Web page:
“I thought it would be too hard to say goodbye until I refused to do so.” This point is good to process personally if you’re grieving, and I suppose there may be a time in which you can share the authors’ experiences (and both authors were writing from the wells of their own grief), but be careful on this one. Each person’s time to feel released from the intense sense of grieving out of loyalty (which follows grieving out of personal loss) is so unique that the grieving person may feel you (as the one who wants to comfort) are just pushing the person to heal so that you and she/he can both “get on with life.” My friend still wears his wedding ring after five years as a widower. That’s just fine! He’ll take it off when and if he’s ever ready to! Don’t push. Pray!! “Let, I pray thee, thy merciful kindness be for my comfort, according to thy word unto thy servant” (Psalm 119:76, and for the comfort of our loved ones).
“Suicide is a permanent end for a temporary problem” (the temporary problem being grief). I’ve never been suicidal, but I’ve known a number of people who have suicided, and I definitely think some people have a genetic pre-disposition for turning to this age-old solution to chronic pain. God wants us to turn to Him in our grief (and all our troubles). He does not want us to take matters into our own hands and “end it all.”
Think of the prodigal son. When he returned to his father, his father’s arms were open, and the prodigal found forgiveness and a whole new life opening up to him. I’m not saying we are “prodigals” when we grieve, but I am saying that God is there, whether or not we’ve stayed on the farm or run off to some far country. He is waiting for us to come back and rest under the covert of his wings. He loves us. As long as He wants us on earth, He has good reasons for our being here, even if we don’t see them or understand them. “He that is our God is the God of salvation; and unto God the Lord belong the issues from death” (Psalm 68:20).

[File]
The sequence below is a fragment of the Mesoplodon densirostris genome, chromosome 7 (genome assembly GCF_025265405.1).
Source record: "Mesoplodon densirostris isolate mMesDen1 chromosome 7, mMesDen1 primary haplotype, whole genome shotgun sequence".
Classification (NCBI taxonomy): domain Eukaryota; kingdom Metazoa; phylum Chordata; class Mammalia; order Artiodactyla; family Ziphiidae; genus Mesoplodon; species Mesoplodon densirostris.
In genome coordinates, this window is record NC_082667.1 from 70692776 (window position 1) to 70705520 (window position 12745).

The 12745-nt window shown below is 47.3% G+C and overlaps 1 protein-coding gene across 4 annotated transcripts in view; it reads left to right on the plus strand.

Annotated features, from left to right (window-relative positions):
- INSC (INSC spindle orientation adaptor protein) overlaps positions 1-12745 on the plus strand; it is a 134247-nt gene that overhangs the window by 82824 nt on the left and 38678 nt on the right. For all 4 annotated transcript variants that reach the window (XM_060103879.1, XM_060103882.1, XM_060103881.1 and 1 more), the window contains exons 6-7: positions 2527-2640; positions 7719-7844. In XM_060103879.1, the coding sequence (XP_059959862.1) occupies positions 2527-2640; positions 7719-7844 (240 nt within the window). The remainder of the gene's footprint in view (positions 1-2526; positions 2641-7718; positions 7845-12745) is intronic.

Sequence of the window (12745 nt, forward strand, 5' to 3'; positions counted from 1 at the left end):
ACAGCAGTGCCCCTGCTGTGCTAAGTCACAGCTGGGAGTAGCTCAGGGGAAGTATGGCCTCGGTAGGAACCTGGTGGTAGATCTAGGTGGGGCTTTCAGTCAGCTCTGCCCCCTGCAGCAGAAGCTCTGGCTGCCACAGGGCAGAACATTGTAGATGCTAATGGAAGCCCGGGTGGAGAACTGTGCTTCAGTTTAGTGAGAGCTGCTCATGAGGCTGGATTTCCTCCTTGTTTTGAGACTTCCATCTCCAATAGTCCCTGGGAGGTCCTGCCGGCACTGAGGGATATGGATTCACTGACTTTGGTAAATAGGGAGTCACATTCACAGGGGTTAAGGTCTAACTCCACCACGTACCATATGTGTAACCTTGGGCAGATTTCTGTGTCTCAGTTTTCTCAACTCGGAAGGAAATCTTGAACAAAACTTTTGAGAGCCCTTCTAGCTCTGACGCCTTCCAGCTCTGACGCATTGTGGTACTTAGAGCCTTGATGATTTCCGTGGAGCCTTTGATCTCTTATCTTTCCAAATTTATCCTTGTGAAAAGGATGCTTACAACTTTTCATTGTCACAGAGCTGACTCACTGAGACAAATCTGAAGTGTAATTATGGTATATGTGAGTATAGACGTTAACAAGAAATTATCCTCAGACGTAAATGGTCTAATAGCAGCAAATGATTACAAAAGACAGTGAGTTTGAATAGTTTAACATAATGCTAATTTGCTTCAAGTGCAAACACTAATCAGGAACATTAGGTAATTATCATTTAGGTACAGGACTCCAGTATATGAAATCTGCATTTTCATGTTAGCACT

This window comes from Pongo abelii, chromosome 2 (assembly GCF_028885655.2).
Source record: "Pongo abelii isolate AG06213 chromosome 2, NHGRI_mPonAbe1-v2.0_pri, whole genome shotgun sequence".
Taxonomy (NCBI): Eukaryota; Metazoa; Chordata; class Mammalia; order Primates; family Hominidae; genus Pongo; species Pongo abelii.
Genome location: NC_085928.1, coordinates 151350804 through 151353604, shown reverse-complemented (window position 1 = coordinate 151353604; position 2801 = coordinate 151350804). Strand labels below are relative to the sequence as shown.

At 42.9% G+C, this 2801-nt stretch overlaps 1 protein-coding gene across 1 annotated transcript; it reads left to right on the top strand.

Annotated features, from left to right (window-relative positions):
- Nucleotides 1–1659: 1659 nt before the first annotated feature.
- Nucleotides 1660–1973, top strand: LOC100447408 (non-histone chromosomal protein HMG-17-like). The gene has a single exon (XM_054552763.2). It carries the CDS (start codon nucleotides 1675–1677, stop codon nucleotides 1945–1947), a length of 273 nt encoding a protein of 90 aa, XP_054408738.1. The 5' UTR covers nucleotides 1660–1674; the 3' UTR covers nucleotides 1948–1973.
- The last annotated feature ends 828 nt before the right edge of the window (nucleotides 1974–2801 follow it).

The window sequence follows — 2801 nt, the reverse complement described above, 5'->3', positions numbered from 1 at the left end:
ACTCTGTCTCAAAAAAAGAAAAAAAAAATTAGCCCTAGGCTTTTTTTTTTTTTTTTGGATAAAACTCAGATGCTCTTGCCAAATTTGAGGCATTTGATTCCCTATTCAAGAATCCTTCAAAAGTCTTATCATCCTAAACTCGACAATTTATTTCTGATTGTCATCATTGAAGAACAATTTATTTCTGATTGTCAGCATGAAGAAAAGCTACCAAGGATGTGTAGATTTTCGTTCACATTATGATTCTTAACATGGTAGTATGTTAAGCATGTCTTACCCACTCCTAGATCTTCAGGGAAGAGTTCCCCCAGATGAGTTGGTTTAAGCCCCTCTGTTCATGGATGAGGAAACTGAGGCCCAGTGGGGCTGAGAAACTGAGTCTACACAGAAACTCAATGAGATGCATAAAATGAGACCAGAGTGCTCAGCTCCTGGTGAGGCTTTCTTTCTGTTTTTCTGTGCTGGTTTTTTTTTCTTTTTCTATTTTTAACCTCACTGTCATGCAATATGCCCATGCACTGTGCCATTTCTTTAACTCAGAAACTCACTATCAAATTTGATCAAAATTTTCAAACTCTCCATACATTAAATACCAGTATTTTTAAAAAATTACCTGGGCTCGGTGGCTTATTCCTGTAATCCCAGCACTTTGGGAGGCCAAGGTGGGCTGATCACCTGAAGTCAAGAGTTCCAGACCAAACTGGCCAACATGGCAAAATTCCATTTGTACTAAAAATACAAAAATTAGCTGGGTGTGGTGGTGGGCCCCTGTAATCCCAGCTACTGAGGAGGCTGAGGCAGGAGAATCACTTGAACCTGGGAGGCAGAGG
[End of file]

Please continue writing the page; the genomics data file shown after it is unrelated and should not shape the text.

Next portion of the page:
Another verse to consider for yourself (but would probably not be good to offer someone else who is grieving) is Job 13:15, “Though he slay me, yet will I trust in him: but I will maintain mine own ways before him.” We’re responsible for living with integrity and faith; God is responsible for choosing when we are born and when we die. He is also available to help us every day from birth to death and offers us eternal life through Jesus Christ, his Son, which is—to me—the ultimate comfort in the death of loved ones who have trusted in Jesus as their Lord and Savior: “For the wages of sin is death; but the gift of God is eternal life through Jesus Christ our Lord” (Romans 6:23).
“And this is life eternal, that they might know thee the only true God, and Jesus Christ, whom thou hast sent” (John 17:3). Do your loved ones know God and Jesus Christ? Do you?
Jesus talked a lot about loving our enemies, which includes praying for them and allowing good to overcome evil in our lives . . . and hopefully—eventually—in their lives as well. One beautiful example of this is played out in the movie, The Best of Enemies. I absolutely LOVE this story and hope you all take the time to watch it!
The Best of Enemies is a new release (2019) based on the true story of what happened when a school for African American children burned down in Durham, North Carolina, back in 1971.